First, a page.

We have transformed our visa operations with the same-day super priority visa service, the only European country to offer a visa decision in 24 hours. We have also reformed the study visa system to tackle abuse, while at the same time the UK remains the second most popular destination in the world for students. University sponsored applications increased by 11% last year to over 202,000—the highest ever level, and 31 % higher than in 2010-11. We have worked with the scientific community to develop a new fast-track visa route for the brightest and best, with a view to launching it later this year. The fast-track immigration route will be designed to attract elite researchers and specialists in science, engineering and technology, ranging from those at the very start of their careers to the winners of internationally recognised prizes and fellowships.

We have tightened up our controls on borders and immigration ahead of and in preparation for our departure from the EU by recruiting up to 1,000 additional Border Force staff. We have committed to end to freedom of movement between the EU and the UK and pave the way for a new points-based system. We have extended ePassport gates to nationals of Australia, Canada, Japan, New Zealand, Singapore, South Korea and the United States showing that global Britain is already open for business.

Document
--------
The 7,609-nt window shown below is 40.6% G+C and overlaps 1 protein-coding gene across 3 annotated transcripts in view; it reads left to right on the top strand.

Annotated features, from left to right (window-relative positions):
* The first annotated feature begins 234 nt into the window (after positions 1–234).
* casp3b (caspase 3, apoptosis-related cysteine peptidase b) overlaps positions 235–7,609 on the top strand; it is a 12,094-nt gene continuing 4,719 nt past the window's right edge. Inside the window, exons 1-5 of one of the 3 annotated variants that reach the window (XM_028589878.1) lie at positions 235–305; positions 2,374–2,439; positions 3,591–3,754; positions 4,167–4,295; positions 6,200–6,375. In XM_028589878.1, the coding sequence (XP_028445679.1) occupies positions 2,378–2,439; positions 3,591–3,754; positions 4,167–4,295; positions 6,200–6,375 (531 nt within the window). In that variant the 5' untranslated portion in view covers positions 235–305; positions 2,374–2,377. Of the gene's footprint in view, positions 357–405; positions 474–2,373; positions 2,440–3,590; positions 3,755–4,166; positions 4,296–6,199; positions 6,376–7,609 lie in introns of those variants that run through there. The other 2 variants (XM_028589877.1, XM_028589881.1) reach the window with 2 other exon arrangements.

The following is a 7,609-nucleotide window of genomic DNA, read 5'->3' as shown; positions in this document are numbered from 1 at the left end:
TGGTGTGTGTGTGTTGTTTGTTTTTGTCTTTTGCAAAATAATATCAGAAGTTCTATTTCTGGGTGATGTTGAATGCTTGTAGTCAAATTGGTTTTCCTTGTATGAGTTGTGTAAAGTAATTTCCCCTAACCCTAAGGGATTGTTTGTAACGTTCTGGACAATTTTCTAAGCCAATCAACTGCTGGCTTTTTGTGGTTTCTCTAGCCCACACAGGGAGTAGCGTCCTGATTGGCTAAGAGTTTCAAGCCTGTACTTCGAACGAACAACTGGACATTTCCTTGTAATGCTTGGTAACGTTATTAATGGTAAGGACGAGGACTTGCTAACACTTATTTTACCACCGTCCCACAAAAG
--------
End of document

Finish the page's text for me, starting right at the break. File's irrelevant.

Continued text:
We have strengthened our borders to help tackle the trafficking of drugs and illegal goods. Border Force made 43,930 drug seizures from financial year 2010-11 to 2017-18, with an increase in annual drug seizures from 3,954 in 2010-11 to 6,545 in 2017-18.

We successfully developed and launched the EU settlement scheme in March 2019, a free scheme enabling EU citizens resident in the UK to obtain the status they will require to live and work in the UK in future. The latest internal figures show there have been over 2.2 million applications and more than 1.8 million people have been granted status. We are processing up to 20,000 applications a day.

We have reduced asylum claims made in Britain from a peak of 84,000 in 2002 to around half that. In order to dissuade people from making the dangerous journey across the Mediterranean, we have resettled 17,000 of the most vulnerable refugees affected by the conflict in Syria since 2015 and are on track to reach our commitment to resettle 20,000 refugees by 2020. We also increased the amount of money we pay to local authorities to look after unaccompanied asylum-seeking children by up to 33% in May 2019. We granted protection to 18,519 people in year ending June 2019 (up 29% from the previous year).

The Government deeply regret what happened to some members of the Windrush generation and have made it clear that responding to this is a priority. On 24 May 2018 the Home Office announced the Windrush scheme, which ensures that people affected directly, their children born in the UK and those who arrived in the UK as minors can apply for citizenship, or various other immigration products, free of charge. In total, 8,124 individuals have been granted some form of documentation, either under the initial arrangements put in place prior to the establishment of the Windrush scheme or under the Windrush scheme itself.